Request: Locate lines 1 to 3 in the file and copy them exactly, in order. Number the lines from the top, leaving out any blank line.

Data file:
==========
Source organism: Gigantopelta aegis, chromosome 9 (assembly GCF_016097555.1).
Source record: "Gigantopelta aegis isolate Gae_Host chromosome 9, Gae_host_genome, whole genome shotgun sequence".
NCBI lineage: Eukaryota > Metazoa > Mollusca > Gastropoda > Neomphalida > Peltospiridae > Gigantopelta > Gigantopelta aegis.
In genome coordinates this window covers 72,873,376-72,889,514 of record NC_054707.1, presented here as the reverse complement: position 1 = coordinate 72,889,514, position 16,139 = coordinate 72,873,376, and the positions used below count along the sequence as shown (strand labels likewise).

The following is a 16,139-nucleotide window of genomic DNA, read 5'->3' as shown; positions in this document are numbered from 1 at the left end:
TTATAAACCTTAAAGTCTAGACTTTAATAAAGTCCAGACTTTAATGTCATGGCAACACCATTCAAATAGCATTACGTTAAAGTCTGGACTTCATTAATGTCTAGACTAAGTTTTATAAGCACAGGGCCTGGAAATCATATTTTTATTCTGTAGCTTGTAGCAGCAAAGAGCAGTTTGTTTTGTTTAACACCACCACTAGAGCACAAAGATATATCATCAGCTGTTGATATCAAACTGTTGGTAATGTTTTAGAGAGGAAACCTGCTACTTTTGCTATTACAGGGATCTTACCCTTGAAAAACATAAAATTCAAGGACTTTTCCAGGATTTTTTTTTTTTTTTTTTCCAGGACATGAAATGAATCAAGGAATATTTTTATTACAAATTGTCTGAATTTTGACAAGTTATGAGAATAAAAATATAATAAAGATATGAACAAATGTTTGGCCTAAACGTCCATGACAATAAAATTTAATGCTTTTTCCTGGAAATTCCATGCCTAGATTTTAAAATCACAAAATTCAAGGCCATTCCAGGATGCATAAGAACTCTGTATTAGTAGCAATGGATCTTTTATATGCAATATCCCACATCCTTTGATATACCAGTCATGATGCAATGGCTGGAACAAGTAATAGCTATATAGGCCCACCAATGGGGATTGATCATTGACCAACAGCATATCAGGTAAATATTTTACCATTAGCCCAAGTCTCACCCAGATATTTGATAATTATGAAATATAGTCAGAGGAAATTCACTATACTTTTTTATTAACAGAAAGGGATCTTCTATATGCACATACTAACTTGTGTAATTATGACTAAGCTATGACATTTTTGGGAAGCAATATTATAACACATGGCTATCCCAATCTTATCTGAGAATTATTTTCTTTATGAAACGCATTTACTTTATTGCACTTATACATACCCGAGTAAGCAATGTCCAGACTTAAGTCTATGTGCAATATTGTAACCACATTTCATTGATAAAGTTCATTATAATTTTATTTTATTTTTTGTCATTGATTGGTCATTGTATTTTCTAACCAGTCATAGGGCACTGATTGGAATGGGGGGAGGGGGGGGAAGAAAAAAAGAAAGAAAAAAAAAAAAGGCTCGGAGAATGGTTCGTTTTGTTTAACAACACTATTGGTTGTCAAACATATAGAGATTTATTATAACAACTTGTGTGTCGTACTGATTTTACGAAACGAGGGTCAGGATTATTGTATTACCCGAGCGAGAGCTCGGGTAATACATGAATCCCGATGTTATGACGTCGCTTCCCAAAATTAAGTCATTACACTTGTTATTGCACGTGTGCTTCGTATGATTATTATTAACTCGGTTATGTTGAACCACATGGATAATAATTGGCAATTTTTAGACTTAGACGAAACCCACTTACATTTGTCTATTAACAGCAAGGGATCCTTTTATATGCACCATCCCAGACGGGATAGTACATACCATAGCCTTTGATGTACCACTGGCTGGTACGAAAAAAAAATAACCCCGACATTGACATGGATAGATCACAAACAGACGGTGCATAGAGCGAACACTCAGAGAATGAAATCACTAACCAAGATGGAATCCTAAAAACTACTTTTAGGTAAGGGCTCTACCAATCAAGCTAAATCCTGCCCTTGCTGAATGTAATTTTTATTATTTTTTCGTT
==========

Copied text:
Source organism: Gigantopelta aegis, chromosome 9 (assembly GCF_016097555.1).
Source record: "Gigantopelta aegis isolate Gae_Host chromosome 9, Gae_host_genome, whole genome shotgun sequence".
NCBI lineage: Eukaryota > Metazoa > Mollusca > Gastropoda > Neomphalida > Peltospiridae > Gigantopelta > Gigantopelta aegis.